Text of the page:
Arthur Andersen ceased its accounting practices in the US in 2002 after being implicated in a government investigation of wrongdoing at now-defunct energy company Enron. According to the California Supreme Court, as part of that process Arthur Andersen sold off part of its tax practice, including the tax manager’s group, to banking company HSBC.
Before being hired by HSBC, the tax manager was asked to terminate his 18-month non-compete agreement with Andersen, the court said. Part of the termination arrangement required that the tax manager resign from Andersen and release it from any and all claims while indefinitely preserving confidential information and trade secrets. In exchange, Andersen would accept his resignation and free him from his non-compete deal, which precluded his employment with HSBC.
The tax manager refused to terminate the non-compete agreement, was fired from Andersen, and HSBC withdrew its offer of employment. He later sued Andersen and HSBC for intentional interference with prospective economic advantage and anticompetitive business practices.
The California Supreme Court ultimately ruled, in part, that non-competition agreements are prohibited by law except in certain statutory situations. Additionally, the court found that contract provisions whereby an employee waives “any and all” claims does not encompass non-waivable statutory protections.
In its brief to the court hearing the OIS case, Opko said the California Supreme Court decision reinforces Verdooner’s “paramount right to seek employment and pursue employment in the enterprise of his choice. That right is in no way vitiated by his title of president at Ophthalmic Imaging Systems.”
Additionally, OIS’ claims do not allege any misappropriation of trade secrets, Opko said. “Instead, the [suit] alleges merely that Verdooner interviewed with Opko, failed to tell OIS what we learned in that interview, left the employ of OIS, and that after he left, he asked other OIS at-will sales personnel to join him at his new employer.
“This conduct is privileged by virtue of the now-clearly articulated … California public policy that fosters competition and employee mobility,” Opko added.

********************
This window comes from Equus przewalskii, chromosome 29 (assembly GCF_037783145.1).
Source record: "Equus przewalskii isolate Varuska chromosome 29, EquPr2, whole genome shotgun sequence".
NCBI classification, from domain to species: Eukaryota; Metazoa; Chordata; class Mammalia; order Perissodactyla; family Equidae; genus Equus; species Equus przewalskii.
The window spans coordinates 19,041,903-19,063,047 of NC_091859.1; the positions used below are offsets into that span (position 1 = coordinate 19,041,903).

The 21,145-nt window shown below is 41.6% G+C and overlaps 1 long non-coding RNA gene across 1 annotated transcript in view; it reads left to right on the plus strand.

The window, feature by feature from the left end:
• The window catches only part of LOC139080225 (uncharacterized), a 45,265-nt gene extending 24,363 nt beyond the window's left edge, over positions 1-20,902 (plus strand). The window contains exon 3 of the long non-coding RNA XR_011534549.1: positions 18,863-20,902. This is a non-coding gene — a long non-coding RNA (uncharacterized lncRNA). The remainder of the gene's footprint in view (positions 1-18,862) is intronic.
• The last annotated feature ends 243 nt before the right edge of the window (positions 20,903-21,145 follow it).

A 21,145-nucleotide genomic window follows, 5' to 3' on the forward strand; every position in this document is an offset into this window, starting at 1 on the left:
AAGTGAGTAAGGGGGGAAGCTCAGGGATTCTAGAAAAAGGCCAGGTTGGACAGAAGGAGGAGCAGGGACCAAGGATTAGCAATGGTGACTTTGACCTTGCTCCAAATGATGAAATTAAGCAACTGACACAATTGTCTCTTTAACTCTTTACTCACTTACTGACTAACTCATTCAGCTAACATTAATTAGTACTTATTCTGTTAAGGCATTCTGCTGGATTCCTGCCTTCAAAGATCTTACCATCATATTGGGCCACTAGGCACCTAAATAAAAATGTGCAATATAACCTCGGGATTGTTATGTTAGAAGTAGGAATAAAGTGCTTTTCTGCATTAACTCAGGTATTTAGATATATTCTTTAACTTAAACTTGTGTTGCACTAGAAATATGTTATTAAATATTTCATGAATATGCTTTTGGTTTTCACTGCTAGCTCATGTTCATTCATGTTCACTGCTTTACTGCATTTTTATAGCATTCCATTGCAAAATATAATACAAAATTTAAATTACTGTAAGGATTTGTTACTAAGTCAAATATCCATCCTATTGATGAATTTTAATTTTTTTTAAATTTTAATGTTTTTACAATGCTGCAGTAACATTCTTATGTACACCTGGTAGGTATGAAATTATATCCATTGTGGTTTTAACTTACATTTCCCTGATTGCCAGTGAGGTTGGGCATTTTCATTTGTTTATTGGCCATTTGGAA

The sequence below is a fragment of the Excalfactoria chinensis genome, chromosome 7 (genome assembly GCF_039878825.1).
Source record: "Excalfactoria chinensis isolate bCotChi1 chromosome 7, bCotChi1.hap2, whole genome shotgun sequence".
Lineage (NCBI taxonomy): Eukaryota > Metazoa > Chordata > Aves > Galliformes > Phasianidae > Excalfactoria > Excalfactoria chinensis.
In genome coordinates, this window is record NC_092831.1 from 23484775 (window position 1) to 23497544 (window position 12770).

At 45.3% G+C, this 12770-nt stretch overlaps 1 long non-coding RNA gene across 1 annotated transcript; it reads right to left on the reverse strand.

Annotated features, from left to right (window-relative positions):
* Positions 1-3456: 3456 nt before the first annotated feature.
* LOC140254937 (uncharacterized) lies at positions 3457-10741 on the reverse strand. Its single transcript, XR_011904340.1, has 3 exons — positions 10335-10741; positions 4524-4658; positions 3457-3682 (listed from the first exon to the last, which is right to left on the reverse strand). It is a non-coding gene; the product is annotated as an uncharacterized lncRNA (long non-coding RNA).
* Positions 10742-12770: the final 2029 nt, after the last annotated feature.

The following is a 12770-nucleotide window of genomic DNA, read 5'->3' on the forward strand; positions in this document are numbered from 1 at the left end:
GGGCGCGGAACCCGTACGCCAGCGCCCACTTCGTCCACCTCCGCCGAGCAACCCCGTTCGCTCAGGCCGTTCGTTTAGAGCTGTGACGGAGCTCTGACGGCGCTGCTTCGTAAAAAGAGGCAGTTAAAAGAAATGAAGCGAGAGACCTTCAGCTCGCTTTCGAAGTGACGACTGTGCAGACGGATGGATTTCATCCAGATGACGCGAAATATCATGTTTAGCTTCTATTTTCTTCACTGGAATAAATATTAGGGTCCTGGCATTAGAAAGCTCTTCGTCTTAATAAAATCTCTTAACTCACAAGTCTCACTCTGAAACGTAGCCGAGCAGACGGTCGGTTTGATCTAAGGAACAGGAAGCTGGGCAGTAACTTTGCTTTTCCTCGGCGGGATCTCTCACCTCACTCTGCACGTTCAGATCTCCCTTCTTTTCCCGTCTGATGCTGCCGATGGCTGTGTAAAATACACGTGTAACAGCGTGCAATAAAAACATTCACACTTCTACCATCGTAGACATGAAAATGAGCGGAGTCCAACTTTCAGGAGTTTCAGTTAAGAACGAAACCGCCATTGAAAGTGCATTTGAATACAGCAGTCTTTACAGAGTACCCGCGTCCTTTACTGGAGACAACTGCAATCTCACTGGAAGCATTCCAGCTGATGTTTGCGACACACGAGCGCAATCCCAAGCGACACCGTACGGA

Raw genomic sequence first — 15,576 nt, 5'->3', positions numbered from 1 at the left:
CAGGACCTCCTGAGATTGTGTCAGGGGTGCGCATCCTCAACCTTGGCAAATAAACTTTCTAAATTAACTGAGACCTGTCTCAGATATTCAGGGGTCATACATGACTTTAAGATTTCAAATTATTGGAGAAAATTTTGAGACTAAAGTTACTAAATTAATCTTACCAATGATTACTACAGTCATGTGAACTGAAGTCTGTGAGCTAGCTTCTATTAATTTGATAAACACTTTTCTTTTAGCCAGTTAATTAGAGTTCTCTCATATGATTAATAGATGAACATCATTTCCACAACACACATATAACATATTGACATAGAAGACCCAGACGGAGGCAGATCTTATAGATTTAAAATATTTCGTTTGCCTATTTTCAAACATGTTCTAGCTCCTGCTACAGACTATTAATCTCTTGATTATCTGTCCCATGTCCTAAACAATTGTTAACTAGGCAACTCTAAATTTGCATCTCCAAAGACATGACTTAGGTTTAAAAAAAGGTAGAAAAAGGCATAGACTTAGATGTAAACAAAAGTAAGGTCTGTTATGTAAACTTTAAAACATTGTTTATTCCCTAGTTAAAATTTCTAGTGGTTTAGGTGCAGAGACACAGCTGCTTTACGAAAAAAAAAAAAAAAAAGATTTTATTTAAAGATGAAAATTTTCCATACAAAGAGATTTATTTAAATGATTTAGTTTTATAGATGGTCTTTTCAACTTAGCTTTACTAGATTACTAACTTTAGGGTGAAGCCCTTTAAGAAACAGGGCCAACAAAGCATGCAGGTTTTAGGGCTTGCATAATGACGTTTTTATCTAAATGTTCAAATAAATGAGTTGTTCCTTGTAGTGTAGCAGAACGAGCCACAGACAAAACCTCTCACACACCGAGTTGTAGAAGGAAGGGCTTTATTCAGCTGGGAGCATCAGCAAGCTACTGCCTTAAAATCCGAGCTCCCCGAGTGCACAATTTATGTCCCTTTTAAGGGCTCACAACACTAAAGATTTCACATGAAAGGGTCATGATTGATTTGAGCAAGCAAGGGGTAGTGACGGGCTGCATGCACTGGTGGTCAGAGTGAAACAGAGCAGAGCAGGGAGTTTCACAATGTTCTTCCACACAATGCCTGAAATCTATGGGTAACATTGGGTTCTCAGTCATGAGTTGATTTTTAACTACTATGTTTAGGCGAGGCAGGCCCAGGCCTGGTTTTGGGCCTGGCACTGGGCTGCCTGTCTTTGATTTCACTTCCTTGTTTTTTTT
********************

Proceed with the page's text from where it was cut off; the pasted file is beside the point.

As for Verdooner’s failure to disclose Opko’s interest in OTI to his former company, Opko said that such knowledge was “privileged and protected by the same public policy” described in the California Supreme Court decision.
“There is no legal requirement that Verdooner disclose interview information to his current employer,” Opko argued. “The information belonged to Opko and was shared with Verdooner in the course of his pursuit of employment with Opko.”
To OIS, however, the California Supreme Court ruling “does not alter a corporate officer’s fiduciary duties to the corporation” since the case is limited to the issue of an “employer’s ability to enforce a written non-compete agreement with an employee.”
Specifically, the tax manager at the center of the Andersen case was not a partner. By comparison, Verdooner, as president, was a fiduciary officer “with heightened duties” to his employer — a policy still valid under California law, OIS argued. “There is no reason to read the [California Supreme Court’s] decision as in any way changing a fiduciary’s legal obligations.”
According to OIS, “from the moment that Verdooner learned from Phillip Frost … that Frost was interested in OTI, Verdooner knew … that OIS was at risk of losing an extremely valuable business opportunity … and that is alleged to have been worth millions to OIS. Yet he stayed silent.”
OIS added that Verdooner’s “acts and omissions before leaving OIS were so numerous … and the harm resulting from them so obvious and so significant, that they take this case completely out of the realm of merely ‘competitive’ conduct.”